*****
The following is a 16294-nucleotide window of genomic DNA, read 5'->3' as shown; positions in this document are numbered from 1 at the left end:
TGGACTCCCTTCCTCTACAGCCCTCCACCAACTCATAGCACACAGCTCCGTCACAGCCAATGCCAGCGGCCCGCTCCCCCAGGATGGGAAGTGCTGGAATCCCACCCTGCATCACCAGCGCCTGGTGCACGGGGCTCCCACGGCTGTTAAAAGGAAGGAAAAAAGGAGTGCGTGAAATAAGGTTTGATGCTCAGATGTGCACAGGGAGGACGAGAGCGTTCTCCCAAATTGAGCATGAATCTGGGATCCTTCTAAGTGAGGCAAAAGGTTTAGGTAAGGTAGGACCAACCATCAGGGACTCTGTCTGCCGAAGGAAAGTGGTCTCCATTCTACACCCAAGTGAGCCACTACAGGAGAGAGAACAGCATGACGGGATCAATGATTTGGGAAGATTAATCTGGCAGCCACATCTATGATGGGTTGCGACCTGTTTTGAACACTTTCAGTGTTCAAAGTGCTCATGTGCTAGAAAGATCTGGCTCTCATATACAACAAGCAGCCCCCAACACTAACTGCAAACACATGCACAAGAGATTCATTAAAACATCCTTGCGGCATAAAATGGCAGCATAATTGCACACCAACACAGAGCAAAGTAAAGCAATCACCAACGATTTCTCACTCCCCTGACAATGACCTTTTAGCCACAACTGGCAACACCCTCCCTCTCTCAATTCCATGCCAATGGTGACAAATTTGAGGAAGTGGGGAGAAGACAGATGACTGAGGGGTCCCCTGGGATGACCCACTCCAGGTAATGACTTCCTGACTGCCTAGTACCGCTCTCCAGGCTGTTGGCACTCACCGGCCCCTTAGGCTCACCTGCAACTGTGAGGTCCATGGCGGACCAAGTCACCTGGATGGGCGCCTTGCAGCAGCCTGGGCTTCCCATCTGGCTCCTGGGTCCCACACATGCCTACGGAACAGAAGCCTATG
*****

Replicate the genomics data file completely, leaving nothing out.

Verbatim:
The following is a 16294-nucleotide window of genomic DNA, read 5'->3' as shown; positions in this document are numbered from 1 at the left end:
TGGACTCCCTTCCTCTACAGCCCTCCACCAACTCATAGCACACAGCTCCGTCACAGCCAATGCCAGCGGCCCGCTCCCCCAGGATGGGAAGTGCTGGAATCCCACCCTGCATCACCAGCGCCTGGTGCACGGGGCTCCCACGGCTGTTAAAAGGAAGGAAAAAAGGAGTGCGTGAAATAAGGTTTGATGCTCAGATGTGCACAGGGAGGACGAGAGCGTTCTCCCAAATTGAGCATGAATCTGGGATCCTTCTAAGTGAGGCAAAAGGTTTAGGTAAGGTAGGACCAACCATCAGGGACTCTGTCTGCCGAAGGAAAGTGGTCTCCATTCTACACCCAAGTGAGCCACTACAGGAGAGAGAACAGCATGACGGGATCAATGATTTGGGAAGATTAATCTGGCAGCCACATCTATGATGGGTTGCGACCTGTTTTGAACACTTTCAGTGTTCAAAGTGCTCATGTGCTAGAAAGATCTGGCTCTCATATACAACAAGCAGCCCCCAACACTAACTGCAAACACATGCACAAGAGATTCATTAAAACATCCTTGCGGCATAAAATGGCAGCATAATTGCACACCAACACAGAGCAAAGTAAAGCAATCACCAACGATTTCTCACTCCCCTGACAATGACCTTTTAGCCACAACTGGCAACACCCTCCCTCTCTCAATTCCATGCCAATGGTGACAAATTTGAGGAAGTGGGGAGAAGACAGATGACTGAGGGGTCCCCTGGGATGACCCACTCCAGGTAATGACTTCCTGACTGCCTAGTACCGCTCTCCAGGCTGTTGGCACTCACCGGCCCCTTAGGCTCACCTGCAACTGTGAGGTCCATGGCGGACCAAGTCACCTGGATGGGCGCCTTGCAGCAGCCTGGGCTTCCCATCTGGCTCCTGGGTCCCACACATGCCTACGGAACAGAAGCCTATG